... Pipeline Integrity vs. Climate Change: Increased Importance of Traceability  

Pipeline Integrity vs. Climate Change

The Increased Importance of Traceability in American Pipeline Networks

The role of oil and gas in the global energy transition may still be as yet unknown, but in the here and now, there is still an overwhelming need to keep pipelines as efficient as possible.

Knowing where issues with structural integrity may arise is critical, and clear traceability processes are key to preventing costly issues overwhelming the framework.

Climate change is starting to have an impact on the pipeline network. The warning signs have already been seen through thawing permafrost around the Trans-Alaska Pipeline. Though the original designs drawn up in the 1970s did account for changing permafrost conditions, climate change is a different entity and one that we are now able to better predict and understand the consequences of.

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The state of Alaska is warming twice as fast as the global average, making the thawing of permafrost — which needs to be frozen at all times, so as to not impact the pipeline structure — a very real concern. A spill or leak anywhere along the pipeline will have serious environmental and economic consequences, especially when one considers areas of pipeline running through isolated wilderness or hostile environmental conditions.

Typically, pipelines are routinely inspected every 10 years, depending on how vulnerable and critical they are. Given our environment is changing, is this soon enough? And what can be done to keep pipelines working at their full potential? Traceability may hold the solution.

Thanks to advancements in technology and data, there are more tools than ever available in maintaining onshore and offshore pipelines. Remote operated vehicles (ROVs), which are vital in the inspections carried out in the Gulf of Mexico, are able to dive to much greater depths and send back clearer images than their predecessors, and visual inspections of onshore pipelines have been bolstered by technology such as drones and ultrasound, to name just a few.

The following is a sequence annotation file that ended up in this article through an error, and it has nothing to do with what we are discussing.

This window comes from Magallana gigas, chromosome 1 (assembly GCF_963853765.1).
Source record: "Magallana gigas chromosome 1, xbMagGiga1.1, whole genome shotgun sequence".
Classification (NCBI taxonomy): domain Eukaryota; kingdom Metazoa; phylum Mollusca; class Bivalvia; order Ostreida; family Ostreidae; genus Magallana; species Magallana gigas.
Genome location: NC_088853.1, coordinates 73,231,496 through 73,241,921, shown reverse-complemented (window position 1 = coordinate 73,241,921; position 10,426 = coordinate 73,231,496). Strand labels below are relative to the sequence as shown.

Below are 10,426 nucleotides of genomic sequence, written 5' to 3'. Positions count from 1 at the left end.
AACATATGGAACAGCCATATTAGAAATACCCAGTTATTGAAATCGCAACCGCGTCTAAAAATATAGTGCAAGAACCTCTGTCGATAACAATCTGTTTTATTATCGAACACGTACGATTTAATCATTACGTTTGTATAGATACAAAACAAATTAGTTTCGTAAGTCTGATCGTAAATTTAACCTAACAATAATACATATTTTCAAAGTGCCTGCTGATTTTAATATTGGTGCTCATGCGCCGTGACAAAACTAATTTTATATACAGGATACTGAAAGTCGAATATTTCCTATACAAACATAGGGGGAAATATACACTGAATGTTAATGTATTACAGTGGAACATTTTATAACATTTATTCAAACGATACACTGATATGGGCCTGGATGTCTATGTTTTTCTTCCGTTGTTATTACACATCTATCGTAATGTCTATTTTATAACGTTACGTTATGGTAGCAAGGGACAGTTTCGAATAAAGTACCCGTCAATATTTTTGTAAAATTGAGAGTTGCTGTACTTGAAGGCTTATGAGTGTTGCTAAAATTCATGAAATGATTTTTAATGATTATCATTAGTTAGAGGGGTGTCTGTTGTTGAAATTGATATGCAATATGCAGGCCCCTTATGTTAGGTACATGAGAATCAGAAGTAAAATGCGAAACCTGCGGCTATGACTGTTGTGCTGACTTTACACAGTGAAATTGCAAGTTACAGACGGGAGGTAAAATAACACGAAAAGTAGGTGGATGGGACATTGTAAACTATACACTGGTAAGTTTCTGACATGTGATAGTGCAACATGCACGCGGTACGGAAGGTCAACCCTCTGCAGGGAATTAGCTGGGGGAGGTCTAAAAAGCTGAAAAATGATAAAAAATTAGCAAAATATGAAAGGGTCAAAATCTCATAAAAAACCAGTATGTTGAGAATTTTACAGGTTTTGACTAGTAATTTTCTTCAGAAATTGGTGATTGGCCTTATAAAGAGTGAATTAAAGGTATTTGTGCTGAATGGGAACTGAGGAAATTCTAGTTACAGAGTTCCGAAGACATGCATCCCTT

These enhancements will, without question, continue to be essential in getting the full picture of the condition of specific sections of the North American pipeline network, particularly in the changing times we are currently living in.
Traceability data has made it possible to gather in-depth information about specific sections of pipeline, such as where it was manufactured, what processes were carried out in its construction, and even down to what the weather was like during a previous inspection and manufacture.

Through the use of in-line inspection technology (ILI), inspectors are able to assess the internal condition of the pipeline. This is verified by subsequent inspections of the same line, from which key information such as degradation rate can be calculated, and by extension, any repairs can be actioned to maximize the life of the pipeline.

ILI is expensive to conduct, making it counter-productive (and less cost-effective) to perform these on a more regular basis than the accepted 10 years. But it is possible to see where other issues may arise as a consequence of cathodic protection, which shields the pipeline from external corrosion. Cathodic protection surveys can measure the corrosivity of the soil, in the case of buried pipelines, and the overall condition of the protective layer.